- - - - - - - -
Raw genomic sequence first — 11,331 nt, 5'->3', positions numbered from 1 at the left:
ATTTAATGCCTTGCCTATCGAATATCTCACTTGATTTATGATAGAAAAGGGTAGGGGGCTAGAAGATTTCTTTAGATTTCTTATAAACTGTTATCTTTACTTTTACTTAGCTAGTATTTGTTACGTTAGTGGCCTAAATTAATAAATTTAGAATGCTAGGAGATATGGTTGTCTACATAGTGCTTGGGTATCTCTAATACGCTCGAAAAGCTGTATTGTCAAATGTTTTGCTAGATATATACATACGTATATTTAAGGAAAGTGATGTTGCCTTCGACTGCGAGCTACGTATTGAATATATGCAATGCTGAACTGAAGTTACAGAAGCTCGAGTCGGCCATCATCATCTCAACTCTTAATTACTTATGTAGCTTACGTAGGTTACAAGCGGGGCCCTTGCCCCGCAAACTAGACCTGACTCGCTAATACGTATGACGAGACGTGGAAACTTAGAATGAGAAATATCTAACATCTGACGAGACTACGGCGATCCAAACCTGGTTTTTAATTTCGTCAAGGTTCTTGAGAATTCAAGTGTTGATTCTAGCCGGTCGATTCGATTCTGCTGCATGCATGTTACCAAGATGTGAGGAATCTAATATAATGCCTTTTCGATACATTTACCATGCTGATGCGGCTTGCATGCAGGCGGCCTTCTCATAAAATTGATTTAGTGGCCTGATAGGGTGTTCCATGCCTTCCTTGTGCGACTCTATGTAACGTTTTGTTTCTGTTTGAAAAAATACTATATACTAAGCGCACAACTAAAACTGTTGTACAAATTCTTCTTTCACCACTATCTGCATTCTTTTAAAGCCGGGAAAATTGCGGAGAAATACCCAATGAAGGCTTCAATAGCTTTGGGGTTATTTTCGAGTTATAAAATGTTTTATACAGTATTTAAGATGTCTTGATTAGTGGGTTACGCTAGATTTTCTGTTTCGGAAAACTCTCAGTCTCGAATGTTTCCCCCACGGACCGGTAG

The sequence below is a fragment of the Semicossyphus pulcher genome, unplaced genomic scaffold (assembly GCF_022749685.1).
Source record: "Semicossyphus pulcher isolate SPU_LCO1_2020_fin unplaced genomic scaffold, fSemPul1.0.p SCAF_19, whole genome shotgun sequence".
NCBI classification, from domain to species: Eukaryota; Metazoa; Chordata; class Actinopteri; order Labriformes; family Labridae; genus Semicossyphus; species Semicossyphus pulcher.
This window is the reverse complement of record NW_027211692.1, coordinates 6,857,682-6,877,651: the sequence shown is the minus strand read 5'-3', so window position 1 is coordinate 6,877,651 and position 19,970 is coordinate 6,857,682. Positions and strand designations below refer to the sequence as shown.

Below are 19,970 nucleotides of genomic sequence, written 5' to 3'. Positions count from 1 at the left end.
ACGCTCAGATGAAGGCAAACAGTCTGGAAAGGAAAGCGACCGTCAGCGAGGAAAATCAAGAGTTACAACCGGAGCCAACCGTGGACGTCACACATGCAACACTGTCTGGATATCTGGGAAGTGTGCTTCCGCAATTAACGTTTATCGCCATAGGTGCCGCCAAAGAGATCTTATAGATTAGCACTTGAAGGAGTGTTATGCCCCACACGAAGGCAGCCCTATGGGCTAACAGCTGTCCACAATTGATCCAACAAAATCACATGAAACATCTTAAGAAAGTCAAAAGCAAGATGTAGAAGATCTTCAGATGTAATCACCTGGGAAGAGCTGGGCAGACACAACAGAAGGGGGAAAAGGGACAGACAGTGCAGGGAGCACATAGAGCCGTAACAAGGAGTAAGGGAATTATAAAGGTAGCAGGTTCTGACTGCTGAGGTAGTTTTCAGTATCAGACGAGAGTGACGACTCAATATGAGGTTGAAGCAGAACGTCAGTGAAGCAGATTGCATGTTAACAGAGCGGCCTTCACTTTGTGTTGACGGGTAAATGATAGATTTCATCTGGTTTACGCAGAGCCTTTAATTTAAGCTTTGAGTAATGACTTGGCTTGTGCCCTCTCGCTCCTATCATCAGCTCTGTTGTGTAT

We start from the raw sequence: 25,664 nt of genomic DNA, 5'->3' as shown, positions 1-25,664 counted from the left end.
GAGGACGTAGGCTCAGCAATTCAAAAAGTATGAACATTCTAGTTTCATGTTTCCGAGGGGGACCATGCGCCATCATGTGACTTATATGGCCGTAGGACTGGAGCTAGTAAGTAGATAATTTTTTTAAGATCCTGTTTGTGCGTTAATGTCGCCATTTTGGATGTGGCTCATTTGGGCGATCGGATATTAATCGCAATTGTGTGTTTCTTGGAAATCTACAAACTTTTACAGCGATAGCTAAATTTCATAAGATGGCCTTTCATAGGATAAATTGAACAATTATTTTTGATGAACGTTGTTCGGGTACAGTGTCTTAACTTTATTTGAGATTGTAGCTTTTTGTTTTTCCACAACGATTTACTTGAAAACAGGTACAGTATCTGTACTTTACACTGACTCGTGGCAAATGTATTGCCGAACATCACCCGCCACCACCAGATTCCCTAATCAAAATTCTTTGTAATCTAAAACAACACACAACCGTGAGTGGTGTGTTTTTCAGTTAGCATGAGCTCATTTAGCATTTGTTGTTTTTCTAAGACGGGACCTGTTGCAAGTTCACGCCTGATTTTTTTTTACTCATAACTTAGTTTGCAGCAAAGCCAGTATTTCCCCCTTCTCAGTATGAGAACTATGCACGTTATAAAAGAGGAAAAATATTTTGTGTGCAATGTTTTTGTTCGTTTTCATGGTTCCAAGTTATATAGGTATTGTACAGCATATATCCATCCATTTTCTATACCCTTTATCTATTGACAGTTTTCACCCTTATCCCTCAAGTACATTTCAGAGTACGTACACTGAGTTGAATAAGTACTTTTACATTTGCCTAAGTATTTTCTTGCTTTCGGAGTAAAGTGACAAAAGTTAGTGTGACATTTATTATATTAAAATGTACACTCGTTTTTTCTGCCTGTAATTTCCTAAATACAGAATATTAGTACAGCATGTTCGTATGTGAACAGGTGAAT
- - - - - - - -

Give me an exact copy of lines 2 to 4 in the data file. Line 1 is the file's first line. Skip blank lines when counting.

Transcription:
ATTTAATGCCTTGCCTATCGAATATCTCACTTGATTTATGATAGAAAAGGGTAGGGGGCTAGAAGATTTCTTTAGATTTCTTATAAACTGTTATCTTTACTTTTACTTAGCTAGTATTTGTTACGTTAGTGGCCTAAATTAATAAATTTAGAATGCTAGGAGATATGGTTGTCTACATAGTGCTTGGGTATCTCTAATACGCTCGAAAAGCTGTATTGTCAAATGTTTTGCTAGATATATACATACGTATATTTAAGGAAAGTGATGTTGCCTTCGACTGCGAGCTACGTATTGAATATATGCAATGCTGAACTGAAGTTACAGAAGCTCGAGTCGGCCATCATCATCTCAACTCTTAATTACTTATGTAGCTTACGTAGGTTACAAGCGGGGCCCTTGCCCCGCAAACTAGACCTGACTCGCTAATACGTATGACGAGACGTGGAAACTTAGAATGAGAAATATCTAACATCTGACGAGACTACGGCGATCCAAACCTGGTTTTTAATTTCGTCAAGGTTCTTGAGAATTCAAGTGTTGATTCTAGCCGGTCGATTCGATTCTGCTGCATGCATGTTACCAAGATGTGAGGAATCTAATATAATGCCTTTTCGATACATTTACCATGCTGATGCGGCTTGCATGCAGGCGGCCTTCTCATAAAATTGATTTAGTGGCCTGATAGGGTGTTCCATGCCTTCCTTGTGCGACTCTATGTAACGTTTTGTTTCTGTTTGAAAAAATACTATATACTAAGCGCACAACTAAAACTGTTGTACAAATTCTTCTTTCACCACTATCTGCATTCTTTTAAAGCCGGGAAAATTGCGGAGAAATACCCAATGAAGGCTTCAATAGCTTTGGGGTTATTTTCGAGTTATAAAATGTTTTATACAGTATTTAAGATGTCTTGATTAGTGGGTTACGCTAGATTTTCTGTTTCGGAAAACTCTCAGTCTCGAATGTTTCCCCCACGGACCGGTAG

The sequence below is a fragment of the Semicossyphus pulcher genome, unplaced genomic scaffold (assembly GCF_022749685.1).
Source record: "Semicossyphus pulcher isolate SPU_LCO1_2020_fin unplaced genomic scaffold, fSemPul1.0.p SCAF_19, whole genome shotgun sequence".